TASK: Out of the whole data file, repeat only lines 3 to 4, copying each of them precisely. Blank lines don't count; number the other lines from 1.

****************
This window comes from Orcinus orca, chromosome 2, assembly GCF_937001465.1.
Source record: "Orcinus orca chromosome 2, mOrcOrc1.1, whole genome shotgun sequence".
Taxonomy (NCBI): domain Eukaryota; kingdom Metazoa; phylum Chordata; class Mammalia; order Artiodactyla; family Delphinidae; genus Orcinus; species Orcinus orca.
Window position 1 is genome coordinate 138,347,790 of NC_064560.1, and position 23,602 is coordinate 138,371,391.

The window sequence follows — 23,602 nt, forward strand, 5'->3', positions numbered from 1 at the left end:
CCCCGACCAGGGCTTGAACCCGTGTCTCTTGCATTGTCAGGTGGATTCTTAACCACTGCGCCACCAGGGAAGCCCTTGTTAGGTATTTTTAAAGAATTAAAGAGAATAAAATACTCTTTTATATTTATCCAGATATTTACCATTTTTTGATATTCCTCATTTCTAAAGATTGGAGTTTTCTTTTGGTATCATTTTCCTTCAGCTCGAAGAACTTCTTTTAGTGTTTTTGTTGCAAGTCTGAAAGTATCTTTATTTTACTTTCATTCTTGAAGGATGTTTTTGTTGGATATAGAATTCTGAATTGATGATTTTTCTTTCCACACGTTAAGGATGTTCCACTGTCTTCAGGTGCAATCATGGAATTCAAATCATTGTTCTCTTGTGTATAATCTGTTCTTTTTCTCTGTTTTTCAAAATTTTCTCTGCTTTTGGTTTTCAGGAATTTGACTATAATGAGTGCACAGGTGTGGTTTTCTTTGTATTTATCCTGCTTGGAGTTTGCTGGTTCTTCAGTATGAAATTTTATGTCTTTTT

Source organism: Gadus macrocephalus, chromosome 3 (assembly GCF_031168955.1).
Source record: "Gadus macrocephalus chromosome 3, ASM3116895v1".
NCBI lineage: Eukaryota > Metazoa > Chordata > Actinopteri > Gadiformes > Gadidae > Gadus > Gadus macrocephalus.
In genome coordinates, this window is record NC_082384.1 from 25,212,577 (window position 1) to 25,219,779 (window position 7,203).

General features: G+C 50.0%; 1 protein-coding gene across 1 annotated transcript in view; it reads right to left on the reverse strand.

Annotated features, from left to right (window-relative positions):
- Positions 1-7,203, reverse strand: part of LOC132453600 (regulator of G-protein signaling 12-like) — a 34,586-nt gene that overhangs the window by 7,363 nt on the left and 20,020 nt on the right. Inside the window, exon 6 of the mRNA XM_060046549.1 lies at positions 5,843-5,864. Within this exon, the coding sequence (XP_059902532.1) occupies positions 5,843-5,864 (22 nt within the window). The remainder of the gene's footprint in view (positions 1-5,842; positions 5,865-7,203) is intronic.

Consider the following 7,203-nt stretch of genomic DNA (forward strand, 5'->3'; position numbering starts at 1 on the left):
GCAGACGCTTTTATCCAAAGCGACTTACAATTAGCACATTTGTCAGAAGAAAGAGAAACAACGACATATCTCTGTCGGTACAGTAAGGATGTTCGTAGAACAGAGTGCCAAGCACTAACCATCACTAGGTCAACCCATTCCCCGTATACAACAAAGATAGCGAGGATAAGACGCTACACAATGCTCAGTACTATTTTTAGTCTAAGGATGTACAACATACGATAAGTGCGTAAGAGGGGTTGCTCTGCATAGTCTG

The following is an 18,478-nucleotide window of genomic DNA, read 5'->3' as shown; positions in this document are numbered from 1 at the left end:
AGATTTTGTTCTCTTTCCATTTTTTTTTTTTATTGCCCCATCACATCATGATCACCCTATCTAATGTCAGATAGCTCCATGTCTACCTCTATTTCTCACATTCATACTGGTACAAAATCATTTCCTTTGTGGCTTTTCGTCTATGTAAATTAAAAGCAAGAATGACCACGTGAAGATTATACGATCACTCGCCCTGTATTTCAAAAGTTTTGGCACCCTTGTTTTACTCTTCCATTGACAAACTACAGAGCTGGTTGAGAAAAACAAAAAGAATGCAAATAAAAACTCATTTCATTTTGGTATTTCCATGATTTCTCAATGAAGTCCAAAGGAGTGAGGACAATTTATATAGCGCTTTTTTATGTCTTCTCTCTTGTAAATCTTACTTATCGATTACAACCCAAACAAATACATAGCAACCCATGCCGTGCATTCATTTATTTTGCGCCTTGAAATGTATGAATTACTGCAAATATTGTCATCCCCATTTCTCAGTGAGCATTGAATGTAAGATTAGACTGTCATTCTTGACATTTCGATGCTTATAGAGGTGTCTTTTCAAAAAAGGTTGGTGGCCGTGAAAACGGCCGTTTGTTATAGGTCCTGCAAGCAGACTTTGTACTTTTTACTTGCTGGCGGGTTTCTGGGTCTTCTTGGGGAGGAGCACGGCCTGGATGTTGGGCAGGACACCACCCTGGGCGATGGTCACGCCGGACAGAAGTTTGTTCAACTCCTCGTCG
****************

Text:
Taxonomy (NCBI): domain Eukaryota; kingdom Metazoa; phylum Chordata; class Mammalia; order Artiodactyla; family Delphinidae; genus Orcinus; species Orcinus orca.
Window position 1 is genome coordinate 138,347,790 of NC_064560.1, and position 23,602 is coordinate 138,371,391.